I poured the potato soup I had made into three bowls. One for Hattie, one for Olive, and one for the Dame. As I put a sprig of parsley on each of their bowls, Nancy entered the kitchen. I smiled, having grown fond of the spunky maid. "Good afternoon, dear lass," I said.

"Hello, Mandy. Got any letters you need delivered?"

"I don't believe so."

"Nothing to send your admirer?" Nancy teased. Lady and I had told her about Ella's correspondence with the prince. She knew the truth behind the lie we had told the mistresses. It was one of her favorite things to joke about.

"No, he'll have to go without hearing word from me for today," I said, smiling. "I sent the letters to the post yesterday. I don't think it will be necessary to send another bunch so soon after."

"Oh, I know, but I found a letter in Ella's room, one addressed to the prince. Those two have gotten awfully close, haven't they? Wouldn't want to delay the correspondence of two young lovers, would we? I daresay he'll propose any day now, and then Ella will laugh at Dame Olga from her throne."

"Don't say that!" I snapped. Nancy looked taken aback. Perhaps it was wrong at me to snap at her when she didn't know the weight behind her words. But I brushed that thought from my mind; I had other matters to consider. Why would Lady write another letter to the prince, after she had sworn to herself she wouldn't? "May I see it?"

"Spying on your scullery maid, I see," Nancy said as she handed me the letter.

"Not spying, just investigating." I tore open the envelope and read what was written inside.

Dearest Char, darling Char, beloved Char,

If by some trick of fate this letter falls into your hands, you will most likely not even open it. For in no more than a week, you will hate me till the end of the world. I'll not be the girl you loved, but the girl who only thought of you as a ploy to gain wealth. But that is not true.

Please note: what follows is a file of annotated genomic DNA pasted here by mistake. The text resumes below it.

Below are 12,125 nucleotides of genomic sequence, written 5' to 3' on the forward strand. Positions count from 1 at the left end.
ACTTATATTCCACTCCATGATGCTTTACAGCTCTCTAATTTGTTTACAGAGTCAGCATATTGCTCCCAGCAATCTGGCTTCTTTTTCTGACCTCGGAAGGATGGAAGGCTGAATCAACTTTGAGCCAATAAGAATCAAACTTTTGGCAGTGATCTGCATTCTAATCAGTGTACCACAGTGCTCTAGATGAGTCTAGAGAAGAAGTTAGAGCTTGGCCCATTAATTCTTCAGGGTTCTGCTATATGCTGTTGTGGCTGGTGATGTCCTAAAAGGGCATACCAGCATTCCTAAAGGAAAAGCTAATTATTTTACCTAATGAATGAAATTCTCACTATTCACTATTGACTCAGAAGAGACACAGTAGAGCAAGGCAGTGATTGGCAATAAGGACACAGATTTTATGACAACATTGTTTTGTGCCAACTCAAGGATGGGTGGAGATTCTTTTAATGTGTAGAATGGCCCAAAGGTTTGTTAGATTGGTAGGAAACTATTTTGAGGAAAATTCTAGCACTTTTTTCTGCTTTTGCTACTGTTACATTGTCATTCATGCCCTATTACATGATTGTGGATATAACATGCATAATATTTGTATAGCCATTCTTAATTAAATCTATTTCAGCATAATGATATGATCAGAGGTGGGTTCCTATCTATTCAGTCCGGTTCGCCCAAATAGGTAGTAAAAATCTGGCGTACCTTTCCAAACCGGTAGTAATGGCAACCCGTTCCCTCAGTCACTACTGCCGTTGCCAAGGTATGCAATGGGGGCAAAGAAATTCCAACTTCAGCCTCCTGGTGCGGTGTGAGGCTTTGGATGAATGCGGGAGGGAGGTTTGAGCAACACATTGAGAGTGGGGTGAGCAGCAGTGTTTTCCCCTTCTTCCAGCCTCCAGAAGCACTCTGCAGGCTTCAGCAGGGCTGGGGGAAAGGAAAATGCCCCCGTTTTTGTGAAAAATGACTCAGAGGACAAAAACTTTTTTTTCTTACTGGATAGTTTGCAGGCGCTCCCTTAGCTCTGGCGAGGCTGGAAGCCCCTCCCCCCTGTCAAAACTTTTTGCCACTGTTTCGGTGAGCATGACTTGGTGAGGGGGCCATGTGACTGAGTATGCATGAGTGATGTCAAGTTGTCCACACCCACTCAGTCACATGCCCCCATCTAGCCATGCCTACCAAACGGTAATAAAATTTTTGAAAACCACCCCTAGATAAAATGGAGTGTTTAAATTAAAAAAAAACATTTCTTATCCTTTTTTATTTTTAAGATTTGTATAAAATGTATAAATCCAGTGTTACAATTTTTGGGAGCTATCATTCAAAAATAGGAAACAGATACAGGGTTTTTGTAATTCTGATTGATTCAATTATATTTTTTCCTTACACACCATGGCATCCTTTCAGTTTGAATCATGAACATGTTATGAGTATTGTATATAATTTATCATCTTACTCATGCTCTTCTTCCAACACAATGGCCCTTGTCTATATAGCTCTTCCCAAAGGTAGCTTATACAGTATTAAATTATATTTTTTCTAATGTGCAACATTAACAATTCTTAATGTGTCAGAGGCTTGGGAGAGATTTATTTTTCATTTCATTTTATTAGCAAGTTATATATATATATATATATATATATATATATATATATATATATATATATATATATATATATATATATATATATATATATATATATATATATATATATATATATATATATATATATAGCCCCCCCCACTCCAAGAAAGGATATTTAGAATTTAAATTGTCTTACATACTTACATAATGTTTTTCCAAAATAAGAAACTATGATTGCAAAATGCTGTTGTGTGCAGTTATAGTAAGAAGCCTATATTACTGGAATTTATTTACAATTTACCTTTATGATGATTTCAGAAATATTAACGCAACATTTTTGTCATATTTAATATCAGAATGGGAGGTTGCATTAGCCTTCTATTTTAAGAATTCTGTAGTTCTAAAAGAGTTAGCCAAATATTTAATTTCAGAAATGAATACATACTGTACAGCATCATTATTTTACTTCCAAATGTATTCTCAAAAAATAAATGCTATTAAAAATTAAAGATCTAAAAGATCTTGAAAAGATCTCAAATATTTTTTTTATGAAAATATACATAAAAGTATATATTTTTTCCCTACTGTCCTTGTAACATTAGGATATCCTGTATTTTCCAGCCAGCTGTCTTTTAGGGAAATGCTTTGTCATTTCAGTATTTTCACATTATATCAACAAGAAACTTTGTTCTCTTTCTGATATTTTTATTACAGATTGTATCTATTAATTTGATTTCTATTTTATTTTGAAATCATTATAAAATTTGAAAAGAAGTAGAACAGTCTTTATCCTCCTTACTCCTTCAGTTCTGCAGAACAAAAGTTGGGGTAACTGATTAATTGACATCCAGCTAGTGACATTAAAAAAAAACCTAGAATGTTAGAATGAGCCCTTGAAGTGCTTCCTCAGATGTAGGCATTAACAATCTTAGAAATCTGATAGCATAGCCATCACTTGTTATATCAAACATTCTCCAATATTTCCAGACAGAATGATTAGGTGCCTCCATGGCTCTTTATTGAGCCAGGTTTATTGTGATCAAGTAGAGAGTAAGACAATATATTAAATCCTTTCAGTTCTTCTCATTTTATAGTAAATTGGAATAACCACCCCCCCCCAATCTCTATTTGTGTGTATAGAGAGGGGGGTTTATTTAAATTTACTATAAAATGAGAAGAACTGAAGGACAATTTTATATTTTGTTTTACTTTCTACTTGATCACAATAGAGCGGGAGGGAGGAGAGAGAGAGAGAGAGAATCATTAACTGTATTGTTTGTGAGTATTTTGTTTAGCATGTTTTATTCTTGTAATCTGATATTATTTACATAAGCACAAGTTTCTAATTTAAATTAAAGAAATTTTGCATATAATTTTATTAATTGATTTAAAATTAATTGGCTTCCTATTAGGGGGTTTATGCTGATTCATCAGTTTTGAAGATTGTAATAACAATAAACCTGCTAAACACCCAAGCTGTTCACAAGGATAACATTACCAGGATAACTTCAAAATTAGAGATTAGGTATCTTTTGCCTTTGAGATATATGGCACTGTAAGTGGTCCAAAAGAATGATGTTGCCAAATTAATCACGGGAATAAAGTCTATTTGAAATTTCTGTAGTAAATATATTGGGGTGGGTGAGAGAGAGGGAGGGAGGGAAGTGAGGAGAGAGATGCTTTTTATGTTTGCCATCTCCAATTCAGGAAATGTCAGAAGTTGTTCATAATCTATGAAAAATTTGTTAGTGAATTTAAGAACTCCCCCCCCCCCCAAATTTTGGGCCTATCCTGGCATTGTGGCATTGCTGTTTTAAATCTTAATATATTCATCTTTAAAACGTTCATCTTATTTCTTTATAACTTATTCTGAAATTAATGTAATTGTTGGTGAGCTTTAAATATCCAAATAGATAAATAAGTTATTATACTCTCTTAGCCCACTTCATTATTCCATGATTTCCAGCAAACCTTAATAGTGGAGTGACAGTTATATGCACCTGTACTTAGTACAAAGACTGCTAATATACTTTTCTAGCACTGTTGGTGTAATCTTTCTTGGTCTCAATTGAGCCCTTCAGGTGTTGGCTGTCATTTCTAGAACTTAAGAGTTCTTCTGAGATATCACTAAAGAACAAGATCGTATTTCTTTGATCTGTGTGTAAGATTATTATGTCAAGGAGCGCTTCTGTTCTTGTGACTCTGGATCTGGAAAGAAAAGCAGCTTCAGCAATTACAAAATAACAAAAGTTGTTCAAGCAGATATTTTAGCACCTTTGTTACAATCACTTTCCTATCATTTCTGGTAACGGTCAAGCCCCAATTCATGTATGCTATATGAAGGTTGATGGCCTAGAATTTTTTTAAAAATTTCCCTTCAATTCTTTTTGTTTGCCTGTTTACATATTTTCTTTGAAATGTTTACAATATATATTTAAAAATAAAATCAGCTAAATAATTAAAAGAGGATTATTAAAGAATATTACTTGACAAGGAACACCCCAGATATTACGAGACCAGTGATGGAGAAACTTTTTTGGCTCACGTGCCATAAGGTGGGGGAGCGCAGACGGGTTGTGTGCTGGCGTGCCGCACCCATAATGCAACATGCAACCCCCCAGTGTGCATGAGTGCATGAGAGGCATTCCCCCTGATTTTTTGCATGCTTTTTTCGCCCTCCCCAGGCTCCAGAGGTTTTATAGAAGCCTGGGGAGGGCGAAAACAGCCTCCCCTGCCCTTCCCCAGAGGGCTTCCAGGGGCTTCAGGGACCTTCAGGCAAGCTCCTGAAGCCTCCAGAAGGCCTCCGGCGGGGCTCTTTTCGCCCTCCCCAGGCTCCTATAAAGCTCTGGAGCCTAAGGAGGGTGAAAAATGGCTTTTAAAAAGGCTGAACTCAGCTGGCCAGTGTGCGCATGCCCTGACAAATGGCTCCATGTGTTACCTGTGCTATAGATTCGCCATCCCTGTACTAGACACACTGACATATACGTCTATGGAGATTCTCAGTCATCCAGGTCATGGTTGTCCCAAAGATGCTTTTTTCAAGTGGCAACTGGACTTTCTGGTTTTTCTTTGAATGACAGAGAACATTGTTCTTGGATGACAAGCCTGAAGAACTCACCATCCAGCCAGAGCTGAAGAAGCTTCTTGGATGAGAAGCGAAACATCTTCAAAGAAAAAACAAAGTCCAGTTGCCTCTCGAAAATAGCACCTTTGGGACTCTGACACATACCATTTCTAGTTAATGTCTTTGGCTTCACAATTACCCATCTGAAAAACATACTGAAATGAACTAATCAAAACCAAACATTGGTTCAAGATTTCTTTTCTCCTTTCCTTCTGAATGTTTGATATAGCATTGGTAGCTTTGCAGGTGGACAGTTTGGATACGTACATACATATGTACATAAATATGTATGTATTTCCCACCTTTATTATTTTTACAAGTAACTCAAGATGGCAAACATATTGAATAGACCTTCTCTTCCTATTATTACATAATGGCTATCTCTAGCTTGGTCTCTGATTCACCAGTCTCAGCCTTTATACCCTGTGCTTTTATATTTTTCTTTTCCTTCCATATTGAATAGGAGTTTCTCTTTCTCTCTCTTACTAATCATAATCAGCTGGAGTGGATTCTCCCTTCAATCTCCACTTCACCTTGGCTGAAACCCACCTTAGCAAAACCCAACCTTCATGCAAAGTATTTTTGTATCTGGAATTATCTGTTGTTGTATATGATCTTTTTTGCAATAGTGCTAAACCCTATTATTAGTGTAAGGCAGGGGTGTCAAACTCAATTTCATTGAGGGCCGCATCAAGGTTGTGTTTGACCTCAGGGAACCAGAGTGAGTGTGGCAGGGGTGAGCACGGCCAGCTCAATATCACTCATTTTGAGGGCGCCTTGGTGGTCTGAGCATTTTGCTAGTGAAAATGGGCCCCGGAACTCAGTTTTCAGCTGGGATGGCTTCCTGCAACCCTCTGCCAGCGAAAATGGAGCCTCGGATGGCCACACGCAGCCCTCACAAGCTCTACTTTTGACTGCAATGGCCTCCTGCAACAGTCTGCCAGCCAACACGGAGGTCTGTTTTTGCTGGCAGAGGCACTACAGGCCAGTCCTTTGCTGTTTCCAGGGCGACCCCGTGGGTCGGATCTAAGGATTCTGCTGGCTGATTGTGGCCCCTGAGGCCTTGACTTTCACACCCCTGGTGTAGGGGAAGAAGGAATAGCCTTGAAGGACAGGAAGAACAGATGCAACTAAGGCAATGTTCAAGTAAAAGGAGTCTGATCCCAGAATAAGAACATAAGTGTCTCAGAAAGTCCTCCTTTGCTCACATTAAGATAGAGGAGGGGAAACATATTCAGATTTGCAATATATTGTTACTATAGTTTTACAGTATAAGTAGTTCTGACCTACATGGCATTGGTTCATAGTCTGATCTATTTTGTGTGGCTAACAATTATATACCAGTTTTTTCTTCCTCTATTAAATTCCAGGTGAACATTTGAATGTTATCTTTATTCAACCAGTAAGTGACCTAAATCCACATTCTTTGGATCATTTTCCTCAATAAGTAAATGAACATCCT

I can't marry you because I would put you in great danger. The fairy Lucinda cursed me with obedience at birth. She was the one who cursed my father and stepmother with eternal love. If I was your wife, an enemy of the kingdom could use me as a tool to bring about the downfall of Kyrria. To save you, I penned a letter in Hattie's hand. It will trick you into thinking I only care about your wealth. I suspect it will break your heart, and for that I apologize from the bottom of my soul.

Now that I have explained myself to you, I am now free to explain how much I love you, Char. You are kind, gentle, and generous. I admire the way you dedicate every inch of yourself to the service of others. Laughing and joking around with you is as natural as breathing. You are not perfect, but I found the good in you, and the bad I don't overlook. I love everything about you, from the freckles on your nose to your compassionate heart.

I am also free to tell you the truth about my life. Mum Olga (the name she ordered me to call her) and my stepsisters have exploited my curse and made me their servant. It is not so bad to be a servant, many people are. I simply resent the fact that they are using me because of Lucinda's curse.